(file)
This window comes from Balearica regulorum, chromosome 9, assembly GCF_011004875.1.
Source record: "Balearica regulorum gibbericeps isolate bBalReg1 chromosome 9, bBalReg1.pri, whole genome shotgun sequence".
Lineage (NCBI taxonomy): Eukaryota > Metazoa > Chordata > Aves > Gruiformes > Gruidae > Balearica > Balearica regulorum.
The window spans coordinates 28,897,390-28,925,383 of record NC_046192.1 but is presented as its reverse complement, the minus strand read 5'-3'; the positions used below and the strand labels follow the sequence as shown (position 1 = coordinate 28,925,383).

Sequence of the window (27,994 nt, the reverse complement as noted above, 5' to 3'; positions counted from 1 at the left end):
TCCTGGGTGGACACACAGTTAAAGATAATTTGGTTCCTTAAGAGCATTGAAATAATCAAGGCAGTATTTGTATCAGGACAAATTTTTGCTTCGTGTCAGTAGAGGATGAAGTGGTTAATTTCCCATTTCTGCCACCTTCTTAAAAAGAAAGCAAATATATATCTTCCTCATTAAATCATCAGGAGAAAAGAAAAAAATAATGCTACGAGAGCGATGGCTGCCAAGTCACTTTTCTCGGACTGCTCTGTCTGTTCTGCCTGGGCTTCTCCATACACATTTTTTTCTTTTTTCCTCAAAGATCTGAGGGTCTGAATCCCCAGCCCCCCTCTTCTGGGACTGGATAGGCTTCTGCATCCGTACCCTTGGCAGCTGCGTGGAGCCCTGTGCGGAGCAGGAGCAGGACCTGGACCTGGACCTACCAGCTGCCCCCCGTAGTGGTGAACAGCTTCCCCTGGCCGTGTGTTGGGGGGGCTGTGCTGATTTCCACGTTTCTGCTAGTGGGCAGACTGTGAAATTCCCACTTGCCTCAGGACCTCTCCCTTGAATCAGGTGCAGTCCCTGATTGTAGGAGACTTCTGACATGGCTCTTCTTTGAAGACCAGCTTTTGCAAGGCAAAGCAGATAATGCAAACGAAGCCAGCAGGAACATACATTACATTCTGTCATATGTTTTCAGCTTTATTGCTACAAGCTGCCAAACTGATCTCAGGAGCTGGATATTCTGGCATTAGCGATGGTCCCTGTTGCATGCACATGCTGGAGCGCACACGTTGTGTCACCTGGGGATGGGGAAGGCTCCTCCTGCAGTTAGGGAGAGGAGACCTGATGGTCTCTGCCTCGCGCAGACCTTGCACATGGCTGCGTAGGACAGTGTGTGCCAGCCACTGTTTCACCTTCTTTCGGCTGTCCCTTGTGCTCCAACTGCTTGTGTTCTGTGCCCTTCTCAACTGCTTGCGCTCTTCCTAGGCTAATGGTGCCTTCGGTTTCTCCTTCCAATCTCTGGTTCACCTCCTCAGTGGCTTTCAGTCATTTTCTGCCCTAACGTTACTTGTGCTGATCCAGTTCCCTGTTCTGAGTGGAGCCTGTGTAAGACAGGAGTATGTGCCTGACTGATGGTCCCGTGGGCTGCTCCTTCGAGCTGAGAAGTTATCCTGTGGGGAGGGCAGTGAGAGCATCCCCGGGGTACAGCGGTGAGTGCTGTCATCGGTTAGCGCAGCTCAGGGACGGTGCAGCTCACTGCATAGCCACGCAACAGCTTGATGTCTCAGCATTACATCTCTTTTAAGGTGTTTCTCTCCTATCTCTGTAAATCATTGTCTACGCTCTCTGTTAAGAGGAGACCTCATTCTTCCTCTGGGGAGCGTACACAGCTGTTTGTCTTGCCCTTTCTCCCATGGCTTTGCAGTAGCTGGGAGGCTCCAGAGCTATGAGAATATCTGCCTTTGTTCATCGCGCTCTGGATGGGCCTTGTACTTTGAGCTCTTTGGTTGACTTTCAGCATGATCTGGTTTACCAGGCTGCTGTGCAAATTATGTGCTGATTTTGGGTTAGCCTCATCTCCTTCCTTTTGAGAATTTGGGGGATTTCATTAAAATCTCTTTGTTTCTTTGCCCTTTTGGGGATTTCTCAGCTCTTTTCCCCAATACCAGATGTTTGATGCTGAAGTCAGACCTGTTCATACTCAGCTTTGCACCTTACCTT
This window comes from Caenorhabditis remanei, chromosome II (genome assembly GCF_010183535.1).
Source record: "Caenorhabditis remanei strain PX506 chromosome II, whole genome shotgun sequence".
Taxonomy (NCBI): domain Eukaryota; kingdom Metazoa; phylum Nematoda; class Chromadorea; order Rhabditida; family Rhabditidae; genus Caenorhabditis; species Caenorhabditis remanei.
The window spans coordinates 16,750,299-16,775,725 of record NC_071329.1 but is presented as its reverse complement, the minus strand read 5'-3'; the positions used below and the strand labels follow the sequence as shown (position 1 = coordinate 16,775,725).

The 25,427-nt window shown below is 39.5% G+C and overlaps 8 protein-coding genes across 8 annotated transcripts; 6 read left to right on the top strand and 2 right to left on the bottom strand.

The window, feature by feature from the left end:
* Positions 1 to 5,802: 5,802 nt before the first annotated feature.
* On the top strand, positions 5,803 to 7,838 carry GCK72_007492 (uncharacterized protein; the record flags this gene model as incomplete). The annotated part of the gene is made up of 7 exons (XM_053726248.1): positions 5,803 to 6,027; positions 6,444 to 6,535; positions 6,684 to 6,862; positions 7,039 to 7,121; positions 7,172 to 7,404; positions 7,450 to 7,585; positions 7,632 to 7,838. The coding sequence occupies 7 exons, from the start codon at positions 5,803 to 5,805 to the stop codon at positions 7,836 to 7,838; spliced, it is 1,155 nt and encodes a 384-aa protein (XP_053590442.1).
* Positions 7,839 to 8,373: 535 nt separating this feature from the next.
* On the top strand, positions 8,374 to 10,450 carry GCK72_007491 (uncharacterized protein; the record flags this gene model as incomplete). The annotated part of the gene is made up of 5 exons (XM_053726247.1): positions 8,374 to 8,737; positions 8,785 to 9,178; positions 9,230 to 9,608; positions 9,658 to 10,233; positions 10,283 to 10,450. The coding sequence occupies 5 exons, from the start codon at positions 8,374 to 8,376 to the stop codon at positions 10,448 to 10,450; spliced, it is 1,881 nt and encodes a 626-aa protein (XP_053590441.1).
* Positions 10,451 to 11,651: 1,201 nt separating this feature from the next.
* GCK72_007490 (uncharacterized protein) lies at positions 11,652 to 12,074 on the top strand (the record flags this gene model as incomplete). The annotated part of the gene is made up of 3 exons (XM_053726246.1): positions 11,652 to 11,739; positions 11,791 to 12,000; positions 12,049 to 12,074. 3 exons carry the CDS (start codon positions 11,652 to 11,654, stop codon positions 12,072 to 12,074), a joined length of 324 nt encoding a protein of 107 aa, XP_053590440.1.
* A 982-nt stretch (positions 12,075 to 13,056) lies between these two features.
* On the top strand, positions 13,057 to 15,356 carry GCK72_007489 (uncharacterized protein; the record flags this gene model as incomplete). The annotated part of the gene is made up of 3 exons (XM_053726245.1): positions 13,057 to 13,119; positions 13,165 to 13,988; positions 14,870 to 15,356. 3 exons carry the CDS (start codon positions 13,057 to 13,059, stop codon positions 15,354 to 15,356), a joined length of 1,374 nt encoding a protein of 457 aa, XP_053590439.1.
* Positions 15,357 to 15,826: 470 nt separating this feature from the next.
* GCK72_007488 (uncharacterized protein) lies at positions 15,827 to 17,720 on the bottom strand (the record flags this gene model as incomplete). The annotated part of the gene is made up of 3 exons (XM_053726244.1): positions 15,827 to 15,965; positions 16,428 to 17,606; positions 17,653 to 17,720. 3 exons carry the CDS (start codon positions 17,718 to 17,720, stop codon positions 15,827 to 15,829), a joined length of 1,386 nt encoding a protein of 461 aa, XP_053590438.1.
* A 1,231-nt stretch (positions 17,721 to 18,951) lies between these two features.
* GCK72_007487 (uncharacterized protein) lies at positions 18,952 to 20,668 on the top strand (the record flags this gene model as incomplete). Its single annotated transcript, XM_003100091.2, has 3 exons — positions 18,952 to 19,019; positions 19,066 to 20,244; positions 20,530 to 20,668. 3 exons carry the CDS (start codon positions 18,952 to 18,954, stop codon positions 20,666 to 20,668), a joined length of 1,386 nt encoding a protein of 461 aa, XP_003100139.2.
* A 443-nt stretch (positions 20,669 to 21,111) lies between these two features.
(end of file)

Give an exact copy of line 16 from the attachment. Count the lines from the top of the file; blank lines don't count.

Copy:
* On the top strand, positions 8,374 to 10,450 carry GCK72_007491 (uncharacterized protein; the record flags this gene model as incomplete). The annotated part of the gene is made up of 5 exons (XM_053726247.1): positions 8,374 to 8,737; positions 8,785 to 9,178; positions 9,230 to 9,608; positions 9,658 to 10,233; positions 10,283 to 10,450. The coding sequence occupies 5 exons, from the start codon at positions 8,374 to 8,376 to the stop codon at positions 10,448 to 10,450; spliced, it is 1,881 nt and encodes a 626-aa protein (XP_053590441.1).